A trip to Disneyland is a kid’s dream, and a special vacation that’s sure to be filled with memories. Sometimes a destination like Disneyland where there’s so much going on can be overwhelming, especially for kids with special needs like mine. After many Disneyland adventures with my family, some more successful than others, I’ve learned a few things that help make sure everyone in our family has a good time.
Take your time
For my family 3 nights at Disneyland is optimal for the full Disney experience at a relaxed pace, without suffering from “overstay syndrome.” Our preference is to stay on property at Disneyland or California Adventure so we’re closer to the pool or room for breaks. There are many Disney “Good Neighbor” hotels close to the resort that are less expensive and easily connect via Anaheim Resort Transit, but I have found that any extra steps to get to the hotel start to push my special needs kid too hard, which isn’t fun for anyone.
Know your food options
If a family member is gluten free or has special dietary needs you can bring your own food into the park. There are also gluten-free options at most Disney restaurants, read my article about “Gluten Free in Disneyland.”
Stop by City Hall
Explain your child’s abilities at City Hall and they will provide you with a pass to help your family experience the park in the best way possible for your child’s abilities. My daughter is blind and in a wheelchair, so we were given a pass for wheelchair access to rides and to sit in the front at shows so that she could hear well. This pass gave our whole family access to lines that were easier to maneuver her wheelchair through and in most cases meant shorter lines.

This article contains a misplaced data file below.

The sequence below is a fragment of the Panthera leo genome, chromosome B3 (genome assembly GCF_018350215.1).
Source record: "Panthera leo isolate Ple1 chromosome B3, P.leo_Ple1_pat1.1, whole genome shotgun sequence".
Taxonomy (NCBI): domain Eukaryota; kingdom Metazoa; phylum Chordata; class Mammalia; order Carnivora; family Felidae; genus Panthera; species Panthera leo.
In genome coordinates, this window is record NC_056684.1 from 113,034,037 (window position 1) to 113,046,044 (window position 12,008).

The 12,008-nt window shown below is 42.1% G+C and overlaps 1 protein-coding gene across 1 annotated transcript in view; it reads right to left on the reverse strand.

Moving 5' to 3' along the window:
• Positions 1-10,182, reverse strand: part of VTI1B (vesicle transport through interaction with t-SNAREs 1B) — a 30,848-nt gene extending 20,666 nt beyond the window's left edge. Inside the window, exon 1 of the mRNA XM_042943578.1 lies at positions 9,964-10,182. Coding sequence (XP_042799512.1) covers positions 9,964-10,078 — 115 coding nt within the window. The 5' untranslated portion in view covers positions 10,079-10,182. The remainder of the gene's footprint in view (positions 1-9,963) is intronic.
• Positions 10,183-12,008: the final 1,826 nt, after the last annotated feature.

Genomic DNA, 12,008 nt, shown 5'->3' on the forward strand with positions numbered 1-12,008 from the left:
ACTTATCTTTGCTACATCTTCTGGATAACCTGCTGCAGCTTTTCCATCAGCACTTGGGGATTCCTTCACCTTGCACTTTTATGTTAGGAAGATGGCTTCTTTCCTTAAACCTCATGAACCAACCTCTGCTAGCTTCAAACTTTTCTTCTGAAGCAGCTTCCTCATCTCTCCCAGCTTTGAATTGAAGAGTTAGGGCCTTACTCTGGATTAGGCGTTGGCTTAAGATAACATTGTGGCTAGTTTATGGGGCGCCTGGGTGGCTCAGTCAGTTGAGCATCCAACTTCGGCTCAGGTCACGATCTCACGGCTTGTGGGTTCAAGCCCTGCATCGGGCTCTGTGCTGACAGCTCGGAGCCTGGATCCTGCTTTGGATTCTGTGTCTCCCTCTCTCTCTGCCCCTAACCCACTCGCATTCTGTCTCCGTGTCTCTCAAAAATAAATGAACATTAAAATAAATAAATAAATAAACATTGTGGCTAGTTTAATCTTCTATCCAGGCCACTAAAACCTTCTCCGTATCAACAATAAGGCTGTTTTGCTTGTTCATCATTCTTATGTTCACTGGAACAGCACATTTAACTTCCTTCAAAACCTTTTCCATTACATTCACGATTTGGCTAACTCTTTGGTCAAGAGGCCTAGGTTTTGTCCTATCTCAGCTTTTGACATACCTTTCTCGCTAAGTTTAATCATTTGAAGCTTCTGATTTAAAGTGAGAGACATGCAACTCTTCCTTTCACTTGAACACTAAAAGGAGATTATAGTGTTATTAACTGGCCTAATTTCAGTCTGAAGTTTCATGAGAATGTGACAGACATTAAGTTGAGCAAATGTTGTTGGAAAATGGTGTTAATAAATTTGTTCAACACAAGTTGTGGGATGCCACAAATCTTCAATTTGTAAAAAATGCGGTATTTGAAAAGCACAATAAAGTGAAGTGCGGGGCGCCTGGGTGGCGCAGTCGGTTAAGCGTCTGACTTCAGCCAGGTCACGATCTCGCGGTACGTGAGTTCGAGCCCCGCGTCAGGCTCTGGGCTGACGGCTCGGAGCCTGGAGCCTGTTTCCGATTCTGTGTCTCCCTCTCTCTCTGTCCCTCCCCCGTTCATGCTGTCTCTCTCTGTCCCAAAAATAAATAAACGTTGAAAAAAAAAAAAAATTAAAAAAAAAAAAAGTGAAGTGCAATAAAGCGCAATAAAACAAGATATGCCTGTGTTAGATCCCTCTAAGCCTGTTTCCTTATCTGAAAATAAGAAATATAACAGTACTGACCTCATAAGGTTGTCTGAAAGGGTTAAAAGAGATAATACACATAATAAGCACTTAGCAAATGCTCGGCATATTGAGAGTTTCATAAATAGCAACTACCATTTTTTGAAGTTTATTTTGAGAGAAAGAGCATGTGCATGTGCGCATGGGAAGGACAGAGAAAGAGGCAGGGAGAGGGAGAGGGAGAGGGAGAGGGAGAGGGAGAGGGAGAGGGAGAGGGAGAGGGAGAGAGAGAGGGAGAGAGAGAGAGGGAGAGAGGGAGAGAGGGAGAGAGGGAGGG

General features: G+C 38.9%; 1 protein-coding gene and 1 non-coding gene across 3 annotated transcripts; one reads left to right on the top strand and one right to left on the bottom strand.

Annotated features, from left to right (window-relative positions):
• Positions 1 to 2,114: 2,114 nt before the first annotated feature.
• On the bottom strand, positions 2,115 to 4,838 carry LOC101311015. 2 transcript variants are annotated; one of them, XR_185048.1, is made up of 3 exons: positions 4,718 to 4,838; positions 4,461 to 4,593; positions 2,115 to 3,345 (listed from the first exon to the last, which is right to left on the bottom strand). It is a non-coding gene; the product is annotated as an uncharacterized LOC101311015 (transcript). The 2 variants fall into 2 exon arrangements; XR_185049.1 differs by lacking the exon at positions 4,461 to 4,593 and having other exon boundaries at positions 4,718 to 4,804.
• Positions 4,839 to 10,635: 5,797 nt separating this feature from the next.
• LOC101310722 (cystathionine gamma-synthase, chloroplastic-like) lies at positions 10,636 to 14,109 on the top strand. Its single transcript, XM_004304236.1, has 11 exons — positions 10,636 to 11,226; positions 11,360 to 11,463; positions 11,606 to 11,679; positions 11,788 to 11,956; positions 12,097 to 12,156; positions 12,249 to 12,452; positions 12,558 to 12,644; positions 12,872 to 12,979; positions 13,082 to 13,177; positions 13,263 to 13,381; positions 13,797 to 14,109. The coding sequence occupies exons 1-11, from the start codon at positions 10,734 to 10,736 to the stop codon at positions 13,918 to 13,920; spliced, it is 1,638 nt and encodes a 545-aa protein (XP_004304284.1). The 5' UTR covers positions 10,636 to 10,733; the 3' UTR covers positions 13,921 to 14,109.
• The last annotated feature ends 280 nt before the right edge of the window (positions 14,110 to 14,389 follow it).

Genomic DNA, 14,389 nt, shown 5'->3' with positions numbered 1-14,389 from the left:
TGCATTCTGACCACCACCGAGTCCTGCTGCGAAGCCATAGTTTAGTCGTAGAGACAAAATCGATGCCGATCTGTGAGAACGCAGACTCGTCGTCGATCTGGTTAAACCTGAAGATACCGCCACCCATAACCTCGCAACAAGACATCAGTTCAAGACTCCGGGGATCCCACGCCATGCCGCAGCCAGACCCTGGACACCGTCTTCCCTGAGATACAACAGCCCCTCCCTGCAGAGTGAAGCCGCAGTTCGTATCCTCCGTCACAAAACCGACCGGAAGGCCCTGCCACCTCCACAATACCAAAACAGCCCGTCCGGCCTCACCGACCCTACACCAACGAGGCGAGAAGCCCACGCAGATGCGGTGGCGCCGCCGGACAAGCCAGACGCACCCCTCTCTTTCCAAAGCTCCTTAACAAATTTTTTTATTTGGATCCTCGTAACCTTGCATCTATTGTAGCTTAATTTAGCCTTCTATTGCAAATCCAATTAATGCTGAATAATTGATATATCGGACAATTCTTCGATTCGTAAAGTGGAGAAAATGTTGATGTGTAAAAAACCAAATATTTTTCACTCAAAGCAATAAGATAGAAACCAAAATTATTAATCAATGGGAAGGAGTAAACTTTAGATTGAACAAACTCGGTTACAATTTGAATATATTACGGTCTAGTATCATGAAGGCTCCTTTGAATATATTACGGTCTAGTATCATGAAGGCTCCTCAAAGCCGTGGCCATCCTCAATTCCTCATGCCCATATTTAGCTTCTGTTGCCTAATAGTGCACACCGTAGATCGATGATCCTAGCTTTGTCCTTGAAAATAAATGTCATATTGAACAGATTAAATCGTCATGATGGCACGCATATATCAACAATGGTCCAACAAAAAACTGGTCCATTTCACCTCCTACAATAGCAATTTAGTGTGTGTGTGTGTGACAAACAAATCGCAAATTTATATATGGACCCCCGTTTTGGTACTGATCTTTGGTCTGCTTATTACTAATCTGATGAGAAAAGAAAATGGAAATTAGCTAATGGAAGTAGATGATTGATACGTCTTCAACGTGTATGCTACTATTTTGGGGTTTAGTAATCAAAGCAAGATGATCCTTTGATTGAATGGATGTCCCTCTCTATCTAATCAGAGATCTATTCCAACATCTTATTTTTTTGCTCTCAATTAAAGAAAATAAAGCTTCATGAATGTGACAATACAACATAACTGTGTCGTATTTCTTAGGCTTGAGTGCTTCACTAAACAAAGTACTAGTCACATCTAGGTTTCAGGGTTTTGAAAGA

Less stress for pictures with characters
Characters walk around the park and are available for photos. If your child has difficulty waiting in lines, opt for the character breakfast, where they are guaranteed to see their favorite characters at a slower pace. Also, the characters visit the lobbies of the Disneyland and California Adventure Hotels and a great opportunity for lower key character sightings and photos.
Divide and conquer
I have two kids, my oldest is 15, my youngest has special needs. They both have very different ideas about what makes Disneyland fun. Our family’s solution is a plan that allows my husband and I time with each daughter on the areas of the park that they each want to visit, building in meet up times where we can enjoy attractions or meals together. Disneyland is does accessibility better than anyone. Before your trip spend some time reviewing their online map for accessible rides to see what will work well for your family and plan accordingly. Consider bringing a friend or relative if you need more hands so that you can all have a good time. Don’t forget to use the Fast Pass system!
We all know that things don’t always go the way that we planned, but it’s about building memories, so make a plan then go with the flow. You are sure to have a great vacation that your family will remember for years to come.